Global Dignity Day

Today, Global Dignity Day was held at more than 150 secondary schools across the country. His Royal Highness Crown Prince Haakon led Dignity Day at Stovner high school in Oslo.
On October 20, 2008, Global Dignity Day was held for the first time. Schools in over 20 countries participated in the celebration then. Today, the day marked the fourth year, with 50 countries and all continents represented.
Crown Prince Haakon led the event at Stover High School. The other two founders of Global Dignity, Pekka Himanen and John Hope Bryant, were also at Stovner, where they heard students tell their own stories of dignity.
The Crown Prince challenged the students with his words:
“Each one of you is a leader. There are some who look up to you – on the football field, in the classroom, the playground, in the family … Think about how you will use the leadership!”

Crown Prince Haakon participated in Global Dignity Day at a school in Oslo. Photo: Liv Anette Luane, Det kongelige hoff

Crown Prince Haakon participated in Global Dignity Day at a school in Oslo. Photo: Liv Anette Luane, Det kongelige hoff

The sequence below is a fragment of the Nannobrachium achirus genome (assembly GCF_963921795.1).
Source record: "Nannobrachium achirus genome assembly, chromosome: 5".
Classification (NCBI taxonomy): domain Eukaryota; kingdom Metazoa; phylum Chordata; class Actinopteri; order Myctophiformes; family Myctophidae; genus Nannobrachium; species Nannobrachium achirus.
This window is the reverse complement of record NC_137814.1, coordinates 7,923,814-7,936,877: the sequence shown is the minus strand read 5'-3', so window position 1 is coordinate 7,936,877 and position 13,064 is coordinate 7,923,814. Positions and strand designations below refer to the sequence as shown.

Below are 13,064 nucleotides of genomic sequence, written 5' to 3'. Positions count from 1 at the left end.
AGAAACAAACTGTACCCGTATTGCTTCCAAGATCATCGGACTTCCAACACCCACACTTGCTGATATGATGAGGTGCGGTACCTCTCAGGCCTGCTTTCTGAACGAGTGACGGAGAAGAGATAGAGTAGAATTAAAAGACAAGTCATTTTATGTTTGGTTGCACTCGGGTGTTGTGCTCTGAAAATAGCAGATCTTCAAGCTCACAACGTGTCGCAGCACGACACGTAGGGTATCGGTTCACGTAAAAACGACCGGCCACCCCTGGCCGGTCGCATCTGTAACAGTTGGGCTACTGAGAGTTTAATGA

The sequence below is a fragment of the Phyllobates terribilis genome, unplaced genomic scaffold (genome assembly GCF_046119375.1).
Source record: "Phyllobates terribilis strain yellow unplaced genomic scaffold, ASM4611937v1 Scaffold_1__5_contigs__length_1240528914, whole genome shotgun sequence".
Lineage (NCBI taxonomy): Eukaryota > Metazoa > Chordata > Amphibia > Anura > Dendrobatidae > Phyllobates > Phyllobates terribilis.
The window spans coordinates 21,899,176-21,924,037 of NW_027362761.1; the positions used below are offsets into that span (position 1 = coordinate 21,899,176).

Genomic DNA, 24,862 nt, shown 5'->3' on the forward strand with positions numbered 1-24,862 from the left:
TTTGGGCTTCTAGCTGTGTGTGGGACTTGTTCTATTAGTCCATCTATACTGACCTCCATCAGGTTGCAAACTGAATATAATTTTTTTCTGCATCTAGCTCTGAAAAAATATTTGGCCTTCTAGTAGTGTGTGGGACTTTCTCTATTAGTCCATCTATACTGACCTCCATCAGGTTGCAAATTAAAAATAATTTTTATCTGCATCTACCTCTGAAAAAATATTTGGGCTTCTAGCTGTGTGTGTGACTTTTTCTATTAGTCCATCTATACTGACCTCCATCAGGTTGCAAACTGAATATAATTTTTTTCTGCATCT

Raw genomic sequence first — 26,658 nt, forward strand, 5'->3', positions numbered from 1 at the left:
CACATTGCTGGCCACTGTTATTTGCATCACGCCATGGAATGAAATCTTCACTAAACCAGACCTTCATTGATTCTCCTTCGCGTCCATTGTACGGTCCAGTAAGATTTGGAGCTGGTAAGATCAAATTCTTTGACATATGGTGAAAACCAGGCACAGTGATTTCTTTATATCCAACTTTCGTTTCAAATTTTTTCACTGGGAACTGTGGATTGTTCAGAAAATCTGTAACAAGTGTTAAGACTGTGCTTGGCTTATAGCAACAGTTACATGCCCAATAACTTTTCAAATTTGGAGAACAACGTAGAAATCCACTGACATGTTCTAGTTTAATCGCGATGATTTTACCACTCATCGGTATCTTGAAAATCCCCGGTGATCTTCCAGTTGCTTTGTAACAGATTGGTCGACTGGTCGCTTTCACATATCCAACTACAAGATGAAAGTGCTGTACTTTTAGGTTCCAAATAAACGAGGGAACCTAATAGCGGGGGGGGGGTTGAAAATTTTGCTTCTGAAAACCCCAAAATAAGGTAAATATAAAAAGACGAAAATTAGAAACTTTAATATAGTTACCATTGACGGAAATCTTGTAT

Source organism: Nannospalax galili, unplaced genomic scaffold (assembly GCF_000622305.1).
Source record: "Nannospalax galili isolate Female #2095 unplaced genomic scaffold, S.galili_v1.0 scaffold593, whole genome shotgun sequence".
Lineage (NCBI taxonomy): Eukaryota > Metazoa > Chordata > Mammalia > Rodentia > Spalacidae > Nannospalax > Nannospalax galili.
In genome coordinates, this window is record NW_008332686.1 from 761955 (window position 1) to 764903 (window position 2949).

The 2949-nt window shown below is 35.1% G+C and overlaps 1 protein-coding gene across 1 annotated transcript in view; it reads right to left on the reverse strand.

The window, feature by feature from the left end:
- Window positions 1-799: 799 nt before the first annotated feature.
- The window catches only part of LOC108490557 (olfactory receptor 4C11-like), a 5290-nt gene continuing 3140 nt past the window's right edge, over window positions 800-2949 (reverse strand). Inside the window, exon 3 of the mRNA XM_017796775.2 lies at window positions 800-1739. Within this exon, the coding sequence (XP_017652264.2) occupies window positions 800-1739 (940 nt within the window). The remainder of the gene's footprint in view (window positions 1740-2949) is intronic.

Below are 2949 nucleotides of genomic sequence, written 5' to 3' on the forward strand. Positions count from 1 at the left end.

Today, Global Dignity Day was held at more than 150 secondary schools across the country. His Royal Highness Crown Prince Haakon led Dignity Day at Stovner high school in Oslo.

On October 20, 2008, Global Dignity Day was held for the first time. Schools in over 20 countries participated in the celebration then. Today, the day marked the fourth year, with 50 countries and all continents represented.

Crown Prince Haakon led the event at Stover High School. The other two founders of Global Dignity, Pekka Himanen and John Hope Bryant, were also at Stovner, where they heard students tell their own stories of dignity.

The Crown Prince challenged the students with his words:

“Each one of you is a leader. There are some who look up to you – on the football field, in the classroom, the playground, in the family … Think about how you will use the leadership!”

What is Global Dignity? It is an independent, nonprofit organization. It has three objectives:

  • to create a global conversation about dignity
  • to promote dignity-based leadership
  • to discuss the dignity of young people through so-called Dignity Days in schools.

The aim of a Dignity Day is to make students aware of what dignity means, in their own and others’ lives, and how this can be to define something the individual can do to contribute to a positive difference in the world.

Source: Kongehuset

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